TSX up slightly on North American data, TMX Group, Osisko in focus
Toronto's main market edged up Friday afternoon, as jobs numbers in Canada and better than expected US economic data worked to offset a $2 billion trading loss at JPMorgan Chase (NYSE:JPM).
As of after 12:00pm ET, the S&P/TSX Composite was up 39.87 points, or 0.34%, to 11,776.04, while the more junior S&P/TSX Venture Composite fell 5.21 points, or 0.38%, to 1,350.10.
Commodities were all down Friday as worries about weaker-than-expected economic growth in China weighed on investors. A report today showed a drop in the rate of industrial production growth in China.
Gold for June delivery was down $11.4 to $1,584.10 an ounce, while crude oil for June shed 40 cents to $96.68 a barrel. Silver futures fell 0.9% to $28.92 an ounce, while the base metal copper contract edged down 1.19% to $3.65 a pound.
In Toronto, the biggest gainers were financials, while energy stocks also rose. Materials were down slightly.
In mining, Kinross Gold (TSE:K) rose 1.2%, while Barrick Gold (TSE:ABX) edged down 0.66% and First Quantum Minerals (TSE:FM) gained 1.6%.
Weighing down the materials sector, Osisko Mining (TSE:OSK) dropped more than 10% after the company reported a fire at its Canadian Malartic gold mine shut down operations, despite reporting a profit and ramped up production on Thursday.
Eastern Platinum (TSE:ELR) also dropped more than 5.6%.
Financials were on the up as insurer Sun Life Financial (TSE:SLF) rose 4.5% a day after reporting positive quarterly results, and Manulife (TSE:MFC) rose 1.64%. Royal Bank of Canada (TSE:RY) also advanced 0.52%.
In corporate news, Enerplus Corp (TSE:ERF) Friday reported a loss in its first quarter as prices of dry gas and natural gas liquids fell, and the Canadian company said is prepared to reduce spending and sell assets to "maintain a strong financial position."
For the period ended March 31, Enerplus posted a net loss of C$33.8 million, or 18 cents per share, compared with a profit of C$29.5 million, or 17 cents per share a year earlier.
Miranda Technologies (TSE:MT) said fiscal first-quarter profit slumped due to higher share-based compensation costs and expenses from its strategic review initiative, which masked a seven percent rise in revenue.
On the economic front, Statistics Canada reported that employment increased by 58,000 in April, mostly in full-time work, but the unemployment rate also rose by 0.1 percentage points to 7.3%.
US markets rose Friday, as better than expected economic data overshadowed JPMorgan's damaging news. The Dow was lately up 0.26%.
JPMorgan Chase said late Thursday that a $2 billion trading loss will impact its second-quarter earnings. Shares tumbled more than 7.3% on the news.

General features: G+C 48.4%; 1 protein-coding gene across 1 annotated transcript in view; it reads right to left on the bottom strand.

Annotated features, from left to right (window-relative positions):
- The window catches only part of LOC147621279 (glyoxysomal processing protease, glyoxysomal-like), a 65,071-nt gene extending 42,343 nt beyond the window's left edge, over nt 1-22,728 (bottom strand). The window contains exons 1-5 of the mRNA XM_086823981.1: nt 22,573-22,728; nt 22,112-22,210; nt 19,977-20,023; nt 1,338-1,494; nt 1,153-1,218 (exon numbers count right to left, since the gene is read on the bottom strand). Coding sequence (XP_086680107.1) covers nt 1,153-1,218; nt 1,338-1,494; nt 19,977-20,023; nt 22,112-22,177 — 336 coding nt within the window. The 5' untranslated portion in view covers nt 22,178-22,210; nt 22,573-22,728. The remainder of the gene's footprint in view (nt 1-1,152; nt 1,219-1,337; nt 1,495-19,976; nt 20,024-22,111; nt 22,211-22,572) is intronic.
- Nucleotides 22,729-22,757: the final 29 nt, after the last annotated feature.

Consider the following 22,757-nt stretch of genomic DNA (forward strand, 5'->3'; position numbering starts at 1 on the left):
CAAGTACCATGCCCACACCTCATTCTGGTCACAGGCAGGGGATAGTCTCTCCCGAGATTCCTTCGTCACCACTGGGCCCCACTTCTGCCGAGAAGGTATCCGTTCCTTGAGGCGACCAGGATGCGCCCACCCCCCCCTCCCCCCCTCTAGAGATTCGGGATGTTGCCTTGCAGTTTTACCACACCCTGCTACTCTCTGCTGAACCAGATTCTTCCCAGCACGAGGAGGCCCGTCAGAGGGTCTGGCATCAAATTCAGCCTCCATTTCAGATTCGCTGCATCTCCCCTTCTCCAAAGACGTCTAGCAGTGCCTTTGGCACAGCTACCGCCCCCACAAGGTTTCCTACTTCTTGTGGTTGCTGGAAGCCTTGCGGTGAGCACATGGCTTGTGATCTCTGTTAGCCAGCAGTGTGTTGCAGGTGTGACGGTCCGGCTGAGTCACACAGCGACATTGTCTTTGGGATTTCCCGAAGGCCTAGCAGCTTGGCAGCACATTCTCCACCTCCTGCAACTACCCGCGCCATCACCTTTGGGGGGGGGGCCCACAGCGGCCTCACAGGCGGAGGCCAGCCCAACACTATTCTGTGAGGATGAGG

The bank's chief executive Jamie Dimon cited "errors" and "bad judgment" in trades meant to hedge risk and said the losses could deepen this quarter and beyond.
JPMorgan now expects to lose $800 million within the corporate/private equity segment, down from prior guidance of net income of $200 million.
Investors are now worried whether conditions since April could cause more unreported losses at other banks.
But stocks were lifted by an index of consumer confidence that rose to a four-year high in May.
The Reuters/University of Michigan consumer sentiment index for May rose to 77.8 from 76.4 in April, to the highest level since January 2008. Economists surveyed by Briefing.com predicted the index to come in at 75.
Wholesale prices were down 0.2% in April on lower energy prices, according to the Labor Department's producer price index. Economists surveyed by Briefing.com had expected prices to be unchanged from March. However, excluding volatile food and energy prices, core wholesale prices were up 0.2%, matching forecasts.
In corporate news, Graphics chip maker Nvidia Corp. (NASDAQ:NVDA) reported a sharp drop in fiscal first-quarter profit and sales, but it forecasted second-quarter revenue ahead of analyst estimates. Shares of the company rallied.
High-end retailer Nordstrom (NYSE:JWN) said Thursday late afternoon that first quarter earnings rose 2.8 percent, missing expectations, as free shipping initiatives ate into margins.
For the period that ended April 28, Nordstrom reported net income of $149 million, or 70 cents per diluted share, in comparison to last year’s earnings of $145 million, or 65 cents per diluted share.
The latest results are five cents below the projected earnings polled by Thomson Reuters.
In Europe, Greek politicians are still attempting to form a coalition government, throwing its European bailout into uncertainty.
Spain, meanwhile, announced Friday plans for banks to set aside another 30 billion euros in reserves to offset potential real estate loan losses, with the government to hire independent auditors to review Spanish banking assets. The reforms come just days after the country part-nationalized one of its largest banks.
European markets finished mixed as of the most recent closing prices. The DAX in Germany gained 0.95% and the FTSE 100 in Britain rose 0.65%. The CAC 40 in France lost 0.01%.